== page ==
One of the NBA’s 50 greatest players scores another basket—a deeply personal one.

Pub Date: March 8, 2016

ISBN: 978-1-4767-1686-2

Page Count: 352

Publisher: Simon & Schuster

Review Posted Online: Dec. 19, 2015

Kirkus Reviews Issue: Jan. 1, 2016

Did you like this book?

No Comments Yet

Effectively sobering. Suffice it to say that Pop Warner parents will want to armor their kids from head to toe upon reading...

CONCUSSION

A maddening, well-constructed tale of medical discovery and corporate coverup, set in morgues, laboratories, courtrooms, and football fields.

Nigeria-born Bennet Omalu is perhaps an unlikely hero, a medical doctor board-certified in four areas of pathology, “anatomic, clinical, forensic, and neuropathology,” and a well-rounded specialist in death. When his boss, celebrity examiner Cyril Wecht (“in the autopsy business, Wecht was a rock star”), got into trouble for various specimens of publicity-hound overreach, Omalu was there to offer patient, stoical support. The student did not surpass the teacher in flashiness, but Omalu was a rock star all his own in studying the brain to determine a cause of death. Laskas’ (Creative Writing/Univ. of Pittsburgh; Hidden America, 2012, etc.) main topic is the horrific injuries wrought to the brains and bodies of football players on the field. Omalu’s study of the unfortunate brain of Pittsburgh Steeler Mike Webster, who died in 2002 at 50 of a supposed heart attack, brought new attention to the trauma of concussion. Laskas trades in sportwriter-ese, all staccato delivery full of tough guyisms and sports clichés: “He had played for fifteen seasons, a warrior’s warrior; he played in more games—two hundred twenty—than any other player in Steelers history. Undersized, tough, a big, burly white guy—a Pittsburgh kind of guy—the heart of the best team in history.” A little of that goes a long way, but Laskas, a Pittsburgher who first wrote of Omalu and his studies in a story in GQ, does sturdy work in keeping up with a grim story that the NFL most definitely did not want to see aired—not in Omalu’s professional publications in medical journals, nor, reportedly, on the big screen in the Will Smith vehicle based on this book.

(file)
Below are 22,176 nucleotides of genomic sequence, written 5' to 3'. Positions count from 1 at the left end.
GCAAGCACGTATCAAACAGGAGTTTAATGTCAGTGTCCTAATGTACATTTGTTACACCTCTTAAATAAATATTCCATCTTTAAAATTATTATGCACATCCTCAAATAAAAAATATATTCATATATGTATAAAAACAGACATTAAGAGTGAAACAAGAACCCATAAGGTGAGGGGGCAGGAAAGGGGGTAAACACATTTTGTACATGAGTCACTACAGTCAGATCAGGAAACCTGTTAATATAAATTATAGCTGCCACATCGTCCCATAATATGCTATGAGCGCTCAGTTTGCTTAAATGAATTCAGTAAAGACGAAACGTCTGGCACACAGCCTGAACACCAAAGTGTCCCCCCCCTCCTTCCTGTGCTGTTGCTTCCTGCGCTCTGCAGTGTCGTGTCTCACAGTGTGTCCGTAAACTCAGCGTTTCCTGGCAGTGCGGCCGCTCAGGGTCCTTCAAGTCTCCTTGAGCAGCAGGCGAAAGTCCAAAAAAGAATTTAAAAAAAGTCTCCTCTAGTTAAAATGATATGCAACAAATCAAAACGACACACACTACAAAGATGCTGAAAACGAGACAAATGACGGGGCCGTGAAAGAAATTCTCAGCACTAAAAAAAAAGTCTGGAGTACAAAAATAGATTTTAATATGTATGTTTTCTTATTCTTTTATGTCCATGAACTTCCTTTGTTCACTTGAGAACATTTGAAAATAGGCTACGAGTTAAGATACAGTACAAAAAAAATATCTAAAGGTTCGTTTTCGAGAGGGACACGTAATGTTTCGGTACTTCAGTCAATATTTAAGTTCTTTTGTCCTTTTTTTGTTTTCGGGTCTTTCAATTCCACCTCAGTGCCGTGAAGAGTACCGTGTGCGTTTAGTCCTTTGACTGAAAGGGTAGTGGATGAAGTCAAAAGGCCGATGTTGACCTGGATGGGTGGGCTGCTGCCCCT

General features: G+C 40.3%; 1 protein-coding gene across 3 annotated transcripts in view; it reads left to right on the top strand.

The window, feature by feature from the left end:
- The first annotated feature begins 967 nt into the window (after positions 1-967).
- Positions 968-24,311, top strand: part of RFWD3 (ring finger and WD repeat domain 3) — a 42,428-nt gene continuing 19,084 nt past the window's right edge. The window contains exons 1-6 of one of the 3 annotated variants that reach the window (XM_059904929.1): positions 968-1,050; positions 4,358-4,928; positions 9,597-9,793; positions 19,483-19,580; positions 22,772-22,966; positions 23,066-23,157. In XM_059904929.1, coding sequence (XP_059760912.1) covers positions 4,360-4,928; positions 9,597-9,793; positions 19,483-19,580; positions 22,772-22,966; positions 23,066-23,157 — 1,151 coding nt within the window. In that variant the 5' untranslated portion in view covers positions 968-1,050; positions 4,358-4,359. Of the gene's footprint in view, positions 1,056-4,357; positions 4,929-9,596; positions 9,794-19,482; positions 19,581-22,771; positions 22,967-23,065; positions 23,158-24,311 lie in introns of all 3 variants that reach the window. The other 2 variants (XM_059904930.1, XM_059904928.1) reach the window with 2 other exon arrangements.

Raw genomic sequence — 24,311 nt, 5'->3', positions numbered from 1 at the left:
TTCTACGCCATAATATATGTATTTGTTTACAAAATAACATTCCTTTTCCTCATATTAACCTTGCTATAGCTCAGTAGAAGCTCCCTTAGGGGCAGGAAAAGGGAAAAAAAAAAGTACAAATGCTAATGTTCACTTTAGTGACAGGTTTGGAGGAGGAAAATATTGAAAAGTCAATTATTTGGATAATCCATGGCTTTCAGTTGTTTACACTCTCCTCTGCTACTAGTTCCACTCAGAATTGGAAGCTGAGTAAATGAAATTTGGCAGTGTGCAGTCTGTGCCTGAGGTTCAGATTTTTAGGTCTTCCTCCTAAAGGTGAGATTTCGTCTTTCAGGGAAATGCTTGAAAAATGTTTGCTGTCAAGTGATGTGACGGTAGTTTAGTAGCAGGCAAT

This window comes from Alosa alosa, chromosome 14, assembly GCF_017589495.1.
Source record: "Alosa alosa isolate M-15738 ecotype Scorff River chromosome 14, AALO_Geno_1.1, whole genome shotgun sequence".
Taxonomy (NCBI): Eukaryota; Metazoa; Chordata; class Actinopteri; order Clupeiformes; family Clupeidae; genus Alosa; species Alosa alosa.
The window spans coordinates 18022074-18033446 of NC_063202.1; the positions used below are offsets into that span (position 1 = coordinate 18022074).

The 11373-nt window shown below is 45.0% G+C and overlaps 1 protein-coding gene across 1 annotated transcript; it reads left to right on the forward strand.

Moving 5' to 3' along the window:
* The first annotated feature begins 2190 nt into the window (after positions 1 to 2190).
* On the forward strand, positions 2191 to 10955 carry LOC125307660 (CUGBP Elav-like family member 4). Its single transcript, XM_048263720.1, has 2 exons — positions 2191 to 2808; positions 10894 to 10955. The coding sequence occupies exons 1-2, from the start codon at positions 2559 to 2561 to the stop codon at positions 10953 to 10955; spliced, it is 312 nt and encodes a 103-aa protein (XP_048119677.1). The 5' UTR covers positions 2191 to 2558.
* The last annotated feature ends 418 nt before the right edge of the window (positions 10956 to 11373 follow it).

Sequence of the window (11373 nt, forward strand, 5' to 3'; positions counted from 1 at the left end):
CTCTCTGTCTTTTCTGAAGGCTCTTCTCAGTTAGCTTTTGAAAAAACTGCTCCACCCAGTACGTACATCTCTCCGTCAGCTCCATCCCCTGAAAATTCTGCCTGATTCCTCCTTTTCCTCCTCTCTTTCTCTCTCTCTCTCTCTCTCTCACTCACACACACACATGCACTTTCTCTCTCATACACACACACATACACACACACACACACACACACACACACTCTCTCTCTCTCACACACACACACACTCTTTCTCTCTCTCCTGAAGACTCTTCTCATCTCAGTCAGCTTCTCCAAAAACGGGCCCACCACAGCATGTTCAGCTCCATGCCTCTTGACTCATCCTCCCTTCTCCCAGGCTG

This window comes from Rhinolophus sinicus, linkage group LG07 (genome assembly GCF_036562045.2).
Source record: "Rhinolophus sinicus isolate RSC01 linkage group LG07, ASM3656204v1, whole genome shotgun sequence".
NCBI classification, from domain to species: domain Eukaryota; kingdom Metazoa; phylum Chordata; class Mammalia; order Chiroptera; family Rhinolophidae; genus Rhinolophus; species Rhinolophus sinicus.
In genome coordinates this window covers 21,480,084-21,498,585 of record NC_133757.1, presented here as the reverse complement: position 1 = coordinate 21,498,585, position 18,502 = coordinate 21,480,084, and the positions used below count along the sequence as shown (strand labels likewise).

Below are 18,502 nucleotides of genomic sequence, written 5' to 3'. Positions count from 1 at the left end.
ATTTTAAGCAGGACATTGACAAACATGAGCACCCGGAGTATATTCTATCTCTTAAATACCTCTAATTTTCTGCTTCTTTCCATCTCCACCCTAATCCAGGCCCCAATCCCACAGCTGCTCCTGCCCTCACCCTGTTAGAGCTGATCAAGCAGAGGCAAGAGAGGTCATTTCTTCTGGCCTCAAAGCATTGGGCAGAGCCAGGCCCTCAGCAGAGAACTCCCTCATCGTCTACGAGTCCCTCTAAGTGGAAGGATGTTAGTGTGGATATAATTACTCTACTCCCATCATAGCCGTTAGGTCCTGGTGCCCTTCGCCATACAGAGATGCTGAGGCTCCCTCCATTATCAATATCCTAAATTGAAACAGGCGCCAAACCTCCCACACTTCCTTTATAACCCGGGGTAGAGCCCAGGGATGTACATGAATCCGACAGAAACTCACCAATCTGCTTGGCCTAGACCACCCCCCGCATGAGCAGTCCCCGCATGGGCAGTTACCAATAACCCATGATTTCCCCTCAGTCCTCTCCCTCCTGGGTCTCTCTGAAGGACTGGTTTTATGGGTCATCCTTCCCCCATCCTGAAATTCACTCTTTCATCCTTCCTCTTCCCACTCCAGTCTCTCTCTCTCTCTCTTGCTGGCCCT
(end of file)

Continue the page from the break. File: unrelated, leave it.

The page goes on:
Effectively sobering. Suffice it to say that Pop Warner parents will want to armor their kids from head to toe upon reading it.

Pub Date: Nov. 24, 2015

ISBN: 978-0-8129-8757-7

Page Count: 288

Publisher: Random House

Review Posted Online: Sept. 15, 2015

Kirkus Reviews Issue: Oct. 1, 2015

Did you like this book?

No Comments Yet
more